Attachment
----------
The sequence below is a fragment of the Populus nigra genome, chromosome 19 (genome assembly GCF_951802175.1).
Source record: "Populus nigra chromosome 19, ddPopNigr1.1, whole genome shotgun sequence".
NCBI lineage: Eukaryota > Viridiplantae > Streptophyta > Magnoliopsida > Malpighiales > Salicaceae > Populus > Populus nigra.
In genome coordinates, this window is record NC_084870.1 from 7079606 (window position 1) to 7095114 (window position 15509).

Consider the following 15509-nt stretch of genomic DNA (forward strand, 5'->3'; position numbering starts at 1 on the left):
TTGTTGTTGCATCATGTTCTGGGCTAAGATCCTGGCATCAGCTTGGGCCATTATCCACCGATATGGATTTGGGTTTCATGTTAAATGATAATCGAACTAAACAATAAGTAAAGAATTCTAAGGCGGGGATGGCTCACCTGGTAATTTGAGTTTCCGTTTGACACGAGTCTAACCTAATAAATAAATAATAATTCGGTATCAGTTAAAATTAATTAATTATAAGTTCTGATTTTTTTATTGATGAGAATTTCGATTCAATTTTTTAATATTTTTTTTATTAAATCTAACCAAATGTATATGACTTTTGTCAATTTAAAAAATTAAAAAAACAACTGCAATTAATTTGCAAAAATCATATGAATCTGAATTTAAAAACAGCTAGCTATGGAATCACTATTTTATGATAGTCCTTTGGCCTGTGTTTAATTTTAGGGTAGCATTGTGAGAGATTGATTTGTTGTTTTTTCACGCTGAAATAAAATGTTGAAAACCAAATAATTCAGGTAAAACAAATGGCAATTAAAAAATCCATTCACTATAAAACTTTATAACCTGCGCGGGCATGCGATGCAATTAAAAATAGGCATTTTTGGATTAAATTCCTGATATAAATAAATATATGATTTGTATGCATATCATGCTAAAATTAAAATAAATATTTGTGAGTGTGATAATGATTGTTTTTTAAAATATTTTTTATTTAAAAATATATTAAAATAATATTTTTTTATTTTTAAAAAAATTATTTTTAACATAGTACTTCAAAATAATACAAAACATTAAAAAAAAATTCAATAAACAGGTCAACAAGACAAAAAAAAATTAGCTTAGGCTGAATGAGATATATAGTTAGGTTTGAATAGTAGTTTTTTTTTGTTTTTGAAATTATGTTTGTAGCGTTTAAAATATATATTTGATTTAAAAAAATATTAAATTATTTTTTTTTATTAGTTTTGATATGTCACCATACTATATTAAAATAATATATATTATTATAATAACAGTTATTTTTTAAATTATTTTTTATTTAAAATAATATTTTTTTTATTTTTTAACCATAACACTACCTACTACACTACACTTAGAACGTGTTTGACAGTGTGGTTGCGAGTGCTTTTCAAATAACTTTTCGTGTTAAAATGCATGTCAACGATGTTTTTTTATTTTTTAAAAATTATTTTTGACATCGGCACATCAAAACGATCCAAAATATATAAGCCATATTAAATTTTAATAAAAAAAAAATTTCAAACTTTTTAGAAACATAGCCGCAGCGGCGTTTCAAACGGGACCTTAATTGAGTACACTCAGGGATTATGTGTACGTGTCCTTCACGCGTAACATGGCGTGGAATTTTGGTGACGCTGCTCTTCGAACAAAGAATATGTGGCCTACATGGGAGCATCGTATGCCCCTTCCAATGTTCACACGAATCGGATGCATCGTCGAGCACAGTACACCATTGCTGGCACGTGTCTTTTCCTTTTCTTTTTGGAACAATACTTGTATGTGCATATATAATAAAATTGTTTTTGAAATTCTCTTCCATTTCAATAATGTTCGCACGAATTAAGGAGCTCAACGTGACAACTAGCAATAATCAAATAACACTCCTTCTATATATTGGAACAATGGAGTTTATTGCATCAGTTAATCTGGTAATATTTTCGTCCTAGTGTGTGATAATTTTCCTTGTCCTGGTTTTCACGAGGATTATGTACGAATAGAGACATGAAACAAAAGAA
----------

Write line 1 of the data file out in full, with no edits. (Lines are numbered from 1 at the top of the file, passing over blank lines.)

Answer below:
The sequence below is a fragment of the Populus nigra genome, chromosome 19 (genome assembly GCF_951802175.1).